What if an art critic had broken the news of Osama bin Laden's death?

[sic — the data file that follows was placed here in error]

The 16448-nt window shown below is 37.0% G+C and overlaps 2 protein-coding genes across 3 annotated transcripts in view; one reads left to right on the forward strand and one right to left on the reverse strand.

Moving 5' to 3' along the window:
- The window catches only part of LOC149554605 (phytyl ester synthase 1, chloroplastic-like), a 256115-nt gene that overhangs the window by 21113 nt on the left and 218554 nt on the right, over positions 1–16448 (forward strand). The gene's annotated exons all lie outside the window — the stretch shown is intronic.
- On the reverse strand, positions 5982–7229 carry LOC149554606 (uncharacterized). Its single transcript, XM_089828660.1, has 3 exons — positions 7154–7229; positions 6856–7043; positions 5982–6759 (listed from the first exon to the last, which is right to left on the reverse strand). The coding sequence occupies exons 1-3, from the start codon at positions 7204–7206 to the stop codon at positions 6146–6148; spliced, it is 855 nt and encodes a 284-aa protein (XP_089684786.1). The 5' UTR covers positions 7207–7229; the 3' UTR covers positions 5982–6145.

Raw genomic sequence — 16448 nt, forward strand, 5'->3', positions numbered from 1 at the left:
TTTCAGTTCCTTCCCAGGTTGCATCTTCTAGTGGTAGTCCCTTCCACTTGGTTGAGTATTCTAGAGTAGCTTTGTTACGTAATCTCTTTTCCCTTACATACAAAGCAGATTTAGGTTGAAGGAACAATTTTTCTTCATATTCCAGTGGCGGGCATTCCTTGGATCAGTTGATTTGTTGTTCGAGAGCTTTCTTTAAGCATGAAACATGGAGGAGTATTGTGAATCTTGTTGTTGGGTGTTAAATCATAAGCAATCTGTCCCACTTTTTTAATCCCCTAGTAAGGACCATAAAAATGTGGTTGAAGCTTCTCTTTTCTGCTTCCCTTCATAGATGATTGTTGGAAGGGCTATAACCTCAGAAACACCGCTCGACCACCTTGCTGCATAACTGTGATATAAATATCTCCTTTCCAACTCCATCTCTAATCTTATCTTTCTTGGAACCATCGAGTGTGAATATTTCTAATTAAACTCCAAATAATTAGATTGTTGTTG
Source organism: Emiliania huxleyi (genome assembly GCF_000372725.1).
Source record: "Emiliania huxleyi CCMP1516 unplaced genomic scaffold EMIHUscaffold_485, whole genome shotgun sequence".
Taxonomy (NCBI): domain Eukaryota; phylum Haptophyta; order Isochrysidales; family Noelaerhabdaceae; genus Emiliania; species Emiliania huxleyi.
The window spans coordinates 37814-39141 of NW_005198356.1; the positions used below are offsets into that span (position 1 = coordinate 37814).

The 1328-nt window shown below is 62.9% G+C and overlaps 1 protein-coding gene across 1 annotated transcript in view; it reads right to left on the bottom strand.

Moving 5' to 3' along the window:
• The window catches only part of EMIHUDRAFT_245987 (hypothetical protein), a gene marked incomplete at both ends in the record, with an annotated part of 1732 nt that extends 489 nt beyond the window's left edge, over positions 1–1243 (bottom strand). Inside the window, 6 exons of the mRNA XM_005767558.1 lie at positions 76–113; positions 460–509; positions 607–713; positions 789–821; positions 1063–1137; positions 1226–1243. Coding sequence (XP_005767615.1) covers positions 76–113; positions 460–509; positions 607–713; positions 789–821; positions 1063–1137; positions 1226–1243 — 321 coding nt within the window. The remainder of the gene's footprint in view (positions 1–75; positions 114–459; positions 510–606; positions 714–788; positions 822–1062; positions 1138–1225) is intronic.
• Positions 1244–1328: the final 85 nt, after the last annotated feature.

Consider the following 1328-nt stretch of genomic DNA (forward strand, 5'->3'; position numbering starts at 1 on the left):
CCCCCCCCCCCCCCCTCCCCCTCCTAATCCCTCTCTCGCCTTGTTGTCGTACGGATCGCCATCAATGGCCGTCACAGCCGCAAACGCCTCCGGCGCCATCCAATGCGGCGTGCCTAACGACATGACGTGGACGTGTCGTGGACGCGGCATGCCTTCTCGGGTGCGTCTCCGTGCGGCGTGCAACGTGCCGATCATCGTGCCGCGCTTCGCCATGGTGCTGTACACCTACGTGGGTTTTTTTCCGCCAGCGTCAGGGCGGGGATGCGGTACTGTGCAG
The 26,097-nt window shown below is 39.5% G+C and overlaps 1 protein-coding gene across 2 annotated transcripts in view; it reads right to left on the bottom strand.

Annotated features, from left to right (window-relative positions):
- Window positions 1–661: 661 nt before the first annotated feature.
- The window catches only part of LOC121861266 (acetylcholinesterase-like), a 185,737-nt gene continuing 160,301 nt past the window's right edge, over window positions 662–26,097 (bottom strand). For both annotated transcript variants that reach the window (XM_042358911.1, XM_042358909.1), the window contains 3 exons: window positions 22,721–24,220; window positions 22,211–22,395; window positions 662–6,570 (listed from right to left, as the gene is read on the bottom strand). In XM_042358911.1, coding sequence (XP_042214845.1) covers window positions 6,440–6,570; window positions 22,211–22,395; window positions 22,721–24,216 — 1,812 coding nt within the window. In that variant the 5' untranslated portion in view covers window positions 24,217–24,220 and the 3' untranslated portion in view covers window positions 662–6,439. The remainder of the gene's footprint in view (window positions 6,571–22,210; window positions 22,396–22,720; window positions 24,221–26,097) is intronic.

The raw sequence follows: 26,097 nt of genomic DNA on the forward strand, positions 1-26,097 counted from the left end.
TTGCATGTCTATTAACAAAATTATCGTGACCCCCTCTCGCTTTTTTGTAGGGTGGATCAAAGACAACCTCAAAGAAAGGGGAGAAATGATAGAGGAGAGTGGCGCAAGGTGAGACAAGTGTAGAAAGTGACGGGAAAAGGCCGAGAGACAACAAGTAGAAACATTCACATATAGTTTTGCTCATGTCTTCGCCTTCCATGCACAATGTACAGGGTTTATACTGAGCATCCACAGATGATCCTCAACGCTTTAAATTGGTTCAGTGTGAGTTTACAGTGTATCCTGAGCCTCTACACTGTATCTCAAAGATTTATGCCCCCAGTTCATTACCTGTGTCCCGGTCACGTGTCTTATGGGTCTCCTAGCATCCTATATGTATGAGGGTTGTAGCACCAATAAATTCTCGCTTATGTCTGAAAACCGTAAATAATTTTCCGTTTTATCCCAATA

Today's site-specific performance, sponsored by a collective which ironically identifies itself as "The United States Navy," invites the viewer to contemplate the intimate, or indeed as some critics have suggested "deadly," relationship between the observer and the thing observed. Obviously, it is the nature of all site-specific art to raise profound questions of place, and indeed terroir, in light of western civilization's tragic, and indeed hand-wringing, history of colonialism. In this regard "The United States Navy" is to be commended for its culturally-sensitive decision to show appropriate respect for local and indigenous peoples by simply not informing them of what was about to happen. Naturally, my use of the term "informing" in the preceding sentence may suggest to this publication's more intelligent and generous supporters a long-discredited, naive, and indeed arguably "racist" position on the question of whether there even is such a thing as "information" or "truth," and if so whether the "fact" that I proofread this article and expected its purchasers to find it in "print" in a particular place may undermine my ironically "hip" intimations that all truth is relative. Please be assured that nothing of the kind could be further from the "truth," or indeed from my capacity for understanding.